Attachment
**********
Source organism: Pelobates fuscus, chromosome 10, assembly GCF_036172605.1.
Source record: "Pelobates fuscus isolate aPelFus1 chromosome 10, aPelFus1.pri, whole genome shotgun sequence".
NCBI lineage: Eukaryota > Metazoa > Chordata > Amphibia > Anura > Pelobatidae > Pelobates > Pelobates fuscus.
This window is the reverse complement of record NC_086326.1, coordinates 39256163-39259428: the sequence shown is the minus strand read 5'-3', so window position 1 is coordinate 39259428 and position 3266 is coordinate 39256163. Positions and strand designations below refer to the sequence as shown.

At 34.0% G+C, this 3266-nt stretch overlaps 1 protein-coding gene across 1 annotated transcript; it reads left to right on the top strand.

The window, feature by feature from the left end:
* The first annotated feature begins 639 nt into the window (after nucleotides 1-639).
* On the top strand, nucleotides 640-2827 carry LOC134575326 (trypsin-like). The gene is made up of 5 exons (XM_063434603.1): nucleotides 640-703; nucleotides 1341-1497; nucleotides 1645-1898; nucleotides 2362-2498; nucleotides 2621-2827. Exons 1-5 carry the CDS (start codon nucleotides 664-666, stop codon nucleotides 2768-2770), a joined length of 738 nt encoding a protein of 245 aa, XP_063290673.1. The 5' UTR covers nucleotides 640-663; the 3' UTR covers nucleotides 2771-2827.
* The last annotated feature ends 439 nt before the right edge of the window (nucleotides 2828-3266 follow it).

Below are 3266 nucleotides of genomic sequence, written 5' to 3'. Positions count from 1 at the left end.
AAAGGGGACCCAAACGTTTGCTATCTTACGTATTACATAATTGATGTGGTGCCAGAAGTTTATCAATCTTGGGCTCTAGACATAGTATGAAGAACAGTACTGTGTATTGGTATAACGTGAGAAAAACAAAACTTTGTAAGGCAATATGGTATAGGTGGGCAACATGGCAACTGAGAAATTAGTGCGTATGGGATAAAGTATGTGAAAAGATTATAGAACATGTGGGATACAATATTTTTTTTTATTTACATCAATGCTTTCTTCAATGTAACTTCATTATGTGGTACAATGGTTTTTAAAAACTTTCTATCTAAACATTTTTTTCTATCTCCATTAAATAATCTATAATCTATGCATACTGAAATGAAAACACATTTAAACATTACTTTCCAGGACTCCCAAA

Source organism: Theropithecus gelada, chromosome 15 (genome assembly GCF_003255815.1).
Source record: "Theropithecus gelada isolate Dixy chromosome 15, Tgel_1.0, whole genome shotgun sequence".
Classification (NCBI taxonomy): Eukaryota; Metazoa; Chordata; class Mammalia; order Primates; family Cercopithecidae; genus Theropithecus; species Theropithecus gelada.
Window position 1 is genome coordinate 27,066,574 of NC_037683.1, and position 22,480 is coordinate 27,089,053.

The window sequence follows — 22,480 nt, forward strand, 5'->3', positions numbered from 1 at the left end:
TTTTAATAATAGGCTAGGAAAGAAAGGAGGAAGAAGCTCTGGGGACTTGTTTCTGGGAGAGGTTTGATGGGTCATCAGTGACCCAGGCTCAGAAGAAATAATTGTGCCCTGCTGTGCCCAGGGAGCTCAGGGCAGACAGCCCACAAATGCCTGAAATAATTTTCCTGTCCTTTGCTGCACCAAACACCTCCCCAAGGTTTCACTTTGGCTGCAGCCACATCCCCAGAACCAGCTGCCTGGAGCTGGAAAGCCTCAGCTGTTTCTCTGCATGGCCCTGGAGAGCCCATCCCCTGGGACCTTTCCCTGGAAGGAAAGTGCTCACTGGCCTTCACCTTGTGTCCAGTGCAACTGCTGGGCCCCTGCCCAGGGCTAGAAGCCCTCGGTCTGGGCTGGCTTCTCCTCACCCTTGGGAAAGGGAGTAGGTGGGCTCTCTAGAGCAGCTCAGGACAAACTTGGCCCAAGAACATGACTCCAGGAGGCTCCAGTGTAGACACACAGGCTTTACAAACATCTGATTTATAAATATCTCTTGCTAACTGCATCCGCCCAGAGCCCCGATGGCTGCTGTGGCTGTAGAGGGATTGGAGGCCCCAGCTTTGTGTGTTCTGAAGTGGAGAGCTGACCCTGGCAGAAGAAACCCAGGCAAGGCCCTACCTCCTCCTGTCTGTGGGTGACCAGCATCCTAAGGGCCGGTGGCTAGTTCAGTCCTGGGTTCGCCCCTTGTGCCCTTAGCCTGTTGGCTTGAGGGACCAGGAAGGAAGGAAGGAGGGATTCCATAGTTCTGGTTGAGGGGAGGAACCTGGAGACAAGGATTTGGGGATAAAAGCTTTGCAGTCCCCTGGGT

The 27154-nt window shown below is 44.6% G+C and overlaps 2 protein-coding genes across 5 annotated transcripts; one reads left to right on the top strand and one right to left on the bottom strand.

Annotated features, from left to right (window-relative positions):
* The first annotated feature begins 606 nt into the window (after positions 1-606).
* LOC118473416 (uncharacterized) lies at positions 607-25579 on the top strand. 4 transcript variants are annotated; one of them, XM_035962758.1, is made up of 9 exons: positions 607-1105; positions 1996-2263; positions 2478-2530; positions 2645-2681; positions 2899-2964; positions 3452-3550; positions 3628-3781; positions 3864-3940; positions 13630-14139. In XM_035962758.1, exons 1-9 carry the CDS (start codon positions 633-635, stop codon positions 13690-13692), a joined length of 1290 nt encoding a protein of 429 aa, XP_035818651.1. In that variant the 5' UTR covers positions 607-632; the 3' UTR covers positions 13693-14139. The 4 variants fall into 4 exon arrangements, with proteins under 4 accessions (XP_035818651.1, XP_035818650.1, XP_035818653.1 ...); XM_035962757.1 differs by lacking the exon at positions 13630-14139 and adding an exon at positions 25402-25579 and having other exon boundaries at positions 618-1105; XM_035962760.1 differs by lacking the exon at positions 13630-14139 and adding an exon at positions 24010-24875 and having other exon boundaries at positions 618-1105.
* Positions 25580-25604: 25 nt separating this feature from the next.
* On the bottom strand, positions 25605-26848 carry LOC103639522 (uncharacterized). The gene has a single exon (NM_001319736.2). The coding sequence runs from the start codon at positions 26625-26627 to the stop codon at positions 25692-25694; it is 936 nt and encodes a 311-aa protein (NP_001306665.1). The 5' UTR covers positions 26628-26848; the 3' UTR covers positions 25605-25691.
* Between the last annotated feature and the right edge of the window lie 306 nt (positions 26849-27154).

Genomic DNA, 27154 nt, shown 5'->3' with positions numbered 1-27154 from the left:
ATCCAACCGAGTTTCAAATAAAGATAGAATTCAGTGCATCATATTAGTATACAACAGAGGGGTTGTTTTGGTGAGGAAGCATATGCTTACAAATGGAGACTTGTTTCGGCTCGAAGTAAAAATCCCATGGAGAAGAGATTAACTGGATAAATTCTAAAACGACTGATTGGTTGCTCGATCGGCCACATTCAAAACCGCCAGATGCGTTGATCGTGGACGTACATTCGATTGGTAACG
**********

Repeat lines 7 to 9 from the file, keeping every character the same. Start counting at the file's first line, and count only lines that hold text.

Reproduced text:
* The first annotated feature begins 639 nt into the window (after nucleotides 1-639).
* On the top strand, nucleotides 640-2827 carry LOC134575326 (trypsin-like). The gene is made up of 5 exons (XM_063434603.1): nucleotides 640-703; nucleotides 1341-1497; nucleotides 1645-1898; nucleotides 2362-2498; nucleotides 2621-2827. Exons 1-5 carry the CDS (start codon nucleotides 664-666, stop codon nucleotides 2768-2770), a joined length of 738 nt encoding a protein of 245 aa, XP_063290673.1. The 5' UTR covers nucleotides 640-663; the 3' UTR covers nucleotides 2771-2827.
* The last annotated feature ends 439 nt before the right edge of the window (nucleotides 2828-3266 follow it).